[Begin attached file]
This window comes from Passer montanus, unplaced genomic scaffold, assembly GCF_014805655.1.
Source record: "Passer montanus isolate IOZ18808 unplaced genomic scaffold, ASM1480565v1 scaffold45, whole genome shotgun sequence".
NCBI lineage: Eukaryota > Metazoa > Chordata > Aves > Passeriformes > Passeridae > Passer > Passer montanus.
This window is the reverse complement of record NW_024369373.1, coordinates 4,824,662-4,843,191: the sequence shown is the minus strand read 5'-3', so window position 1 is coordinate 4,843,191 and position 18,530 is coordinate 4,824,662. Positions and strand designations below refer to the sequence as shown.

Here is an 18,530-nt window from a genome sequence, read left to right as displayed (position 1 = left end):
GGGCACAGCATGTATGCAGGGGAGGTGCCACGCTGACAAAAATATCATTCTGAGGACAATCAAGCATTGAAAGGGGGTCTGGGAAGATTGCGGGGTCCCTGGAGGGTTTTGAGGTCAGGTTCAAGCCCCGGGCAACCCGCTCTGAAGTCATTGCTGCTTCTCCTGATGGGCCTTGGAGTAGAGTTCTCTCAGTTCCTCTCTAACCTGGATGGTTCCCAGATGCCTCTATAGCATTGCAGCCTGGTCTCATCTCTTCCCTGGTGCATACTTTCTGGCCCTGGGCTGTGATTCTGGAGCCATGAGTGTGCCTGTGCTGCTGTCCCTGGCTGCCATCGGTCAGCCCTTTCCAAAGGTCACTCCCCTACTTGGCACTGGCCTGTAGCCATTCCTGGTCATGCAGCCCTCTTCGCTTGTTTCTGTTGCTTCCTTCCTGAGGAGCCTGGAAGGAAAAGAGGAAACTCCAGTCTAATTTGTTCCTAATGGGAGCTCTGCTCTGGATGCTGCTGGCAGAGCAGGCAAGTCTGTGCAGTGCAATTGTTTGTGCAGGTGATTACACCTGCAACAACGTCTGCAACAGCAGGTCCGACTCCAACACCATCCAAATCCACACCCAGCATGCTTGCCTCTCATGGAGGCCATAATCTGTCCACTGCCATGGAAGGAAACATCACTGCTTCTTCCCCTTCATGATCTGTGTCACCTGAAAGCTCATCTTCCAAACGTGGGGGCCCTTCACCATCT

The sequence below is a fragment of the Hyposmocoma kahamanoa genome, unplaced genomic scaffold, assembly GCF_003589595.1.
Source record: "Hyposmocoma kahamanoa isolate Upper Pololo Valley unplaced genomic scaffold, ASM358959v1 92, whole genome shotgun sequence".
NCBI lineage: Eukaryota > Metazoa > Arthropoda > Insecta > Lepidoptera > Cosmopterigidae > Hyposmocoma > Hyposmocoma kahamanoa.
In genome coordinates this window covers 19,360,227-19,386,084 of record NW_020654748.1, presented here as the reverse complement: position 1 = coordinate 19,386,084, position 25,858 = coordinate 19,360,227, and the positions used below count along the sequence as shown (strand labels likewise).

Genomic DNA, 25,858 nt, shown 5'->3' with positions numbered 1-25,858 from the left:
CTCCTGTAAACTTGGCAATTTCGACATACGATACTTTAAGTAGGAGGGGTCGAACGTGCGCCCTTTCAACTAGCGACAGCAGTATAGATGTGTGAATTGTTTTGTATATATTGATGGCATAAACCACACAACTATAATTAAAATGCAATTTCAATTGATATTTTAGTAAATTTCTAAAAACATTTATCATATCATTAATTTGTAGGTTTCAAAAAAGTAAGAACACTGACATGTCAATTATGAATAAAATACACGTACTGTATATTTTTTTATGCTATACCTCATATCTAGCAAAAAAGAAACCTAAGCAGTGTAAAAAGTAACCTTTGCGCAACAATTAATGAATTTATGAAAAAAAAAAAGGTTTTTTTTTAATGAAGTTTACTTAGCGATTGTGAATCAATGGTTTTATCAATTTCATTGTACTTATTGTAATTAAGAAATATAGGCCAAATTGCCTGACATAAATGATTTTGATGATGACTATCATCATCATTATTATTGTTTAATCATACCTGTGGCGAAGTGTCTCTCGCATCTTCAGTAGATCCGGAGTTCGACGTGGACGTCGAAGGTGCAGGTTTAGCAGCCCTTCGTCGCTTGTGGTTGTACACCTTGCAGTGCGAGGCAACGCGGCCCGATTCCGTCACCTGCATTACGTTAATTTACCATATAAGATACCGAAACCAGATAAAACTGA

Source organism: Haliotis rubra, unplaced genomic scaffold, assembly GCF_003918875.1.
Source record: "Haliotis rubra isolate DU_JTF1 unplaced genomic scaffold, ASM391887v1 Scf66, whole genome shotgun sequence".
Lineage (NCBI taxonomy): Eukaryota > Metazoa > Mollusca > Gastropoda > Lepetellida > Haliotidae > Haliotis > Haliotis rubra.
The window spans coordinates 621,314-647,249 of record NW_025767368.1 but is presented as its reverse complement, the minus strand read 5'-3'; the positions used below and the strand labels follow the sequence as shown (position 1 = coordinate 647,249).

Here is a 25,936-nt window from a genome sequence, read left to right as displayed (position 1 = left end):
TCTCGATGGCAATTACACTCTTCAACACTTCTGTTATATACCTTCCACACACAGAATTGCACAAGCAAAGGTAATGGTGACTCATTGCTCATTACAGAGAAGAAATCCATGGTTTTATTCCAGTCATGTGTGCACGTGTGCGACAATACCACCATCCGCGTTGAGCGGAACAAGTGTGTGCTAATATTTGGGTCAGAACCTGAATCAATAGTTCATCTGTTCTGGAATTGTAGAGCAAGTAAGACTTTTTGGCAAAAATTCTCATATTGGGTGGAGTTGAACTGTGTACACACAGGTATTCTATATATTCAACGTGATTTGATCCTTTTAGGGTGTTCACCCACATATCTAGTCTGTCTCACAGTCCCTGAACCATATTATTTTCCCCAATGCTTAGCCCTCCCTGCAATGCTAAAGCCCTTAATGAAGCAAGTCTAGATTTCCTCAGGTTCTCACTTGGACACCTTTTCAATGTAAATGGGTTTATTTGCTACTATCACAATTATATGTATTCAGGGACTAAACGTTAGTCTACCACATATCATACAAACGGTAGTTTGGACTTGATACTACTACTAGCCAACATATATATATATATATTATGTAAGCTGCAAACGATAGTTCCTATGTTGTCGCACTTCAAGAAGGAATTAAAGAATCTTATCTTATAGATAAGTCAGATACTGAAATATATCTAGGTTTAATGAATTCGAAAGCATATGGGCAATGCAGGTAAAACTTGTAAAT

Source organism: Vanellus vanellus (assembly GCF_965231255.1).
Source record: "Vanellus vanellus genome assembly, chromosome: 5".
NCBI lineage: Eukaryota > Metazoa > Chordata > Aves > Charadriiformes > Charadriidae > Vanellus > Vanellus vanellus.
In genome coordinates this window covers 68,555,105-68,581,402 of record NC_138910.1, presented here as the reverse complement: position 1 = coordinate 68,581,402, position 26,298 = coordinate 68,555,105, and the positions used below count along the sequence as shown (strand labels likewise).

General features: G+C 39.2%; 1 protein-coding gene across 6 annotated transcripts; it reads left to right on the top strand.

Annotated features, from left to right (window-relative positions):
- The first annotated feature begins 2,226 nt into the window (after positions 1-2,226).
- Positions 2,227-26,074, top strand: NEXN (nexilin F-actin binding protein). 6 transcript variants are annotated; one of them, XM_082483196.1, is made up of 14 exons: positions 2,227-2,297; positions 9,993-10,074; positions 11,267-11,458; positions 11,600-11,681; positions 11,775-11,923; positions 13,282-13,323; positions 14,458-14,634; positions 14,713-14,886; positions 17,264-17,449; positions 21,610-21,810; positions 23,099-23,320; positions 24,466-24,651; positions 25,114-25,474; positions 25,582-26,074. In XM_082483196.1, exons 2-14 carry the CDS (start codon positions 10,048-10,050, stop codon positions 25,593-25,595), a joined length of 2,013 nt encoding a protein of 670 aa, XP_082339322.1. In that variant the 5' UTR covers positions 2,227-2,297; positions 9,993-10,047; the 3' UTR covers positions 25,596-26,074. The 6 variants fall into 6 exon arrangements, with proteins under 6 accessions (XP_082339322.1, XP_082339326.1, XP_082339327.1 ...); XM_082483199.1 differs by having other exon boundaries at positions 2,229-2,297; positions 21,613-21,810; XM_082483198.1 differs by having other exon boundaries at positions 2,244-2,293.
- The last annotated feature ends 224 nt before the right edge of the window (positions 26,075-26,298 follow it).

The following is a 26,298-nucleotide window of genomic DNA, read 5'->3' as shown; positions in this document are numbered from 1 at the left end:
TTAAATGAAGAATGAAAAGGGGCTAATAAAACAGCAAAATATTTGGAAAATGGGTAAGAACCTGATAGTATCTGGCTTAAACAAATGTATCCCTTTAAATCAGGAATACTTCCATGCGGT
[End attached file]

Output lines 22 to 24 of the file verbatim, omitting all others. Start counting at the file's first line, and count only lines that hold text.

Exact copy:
In genome coordinates this window covers 68,555,105-68,581,402 of record NC_138910.1, presented here as the reverse complement: position 1 = coordinate 68,581,402, position 26,298 = coordinate 68,555,105, and the positions used below count along the sequence as shown (strand labels likewise).

General features: G+C 39.2%; 1 protein-coding gene across 6 annotated transcripts; it reads left to right on the top strand.

Annotated features, from left to right (window-relative positions):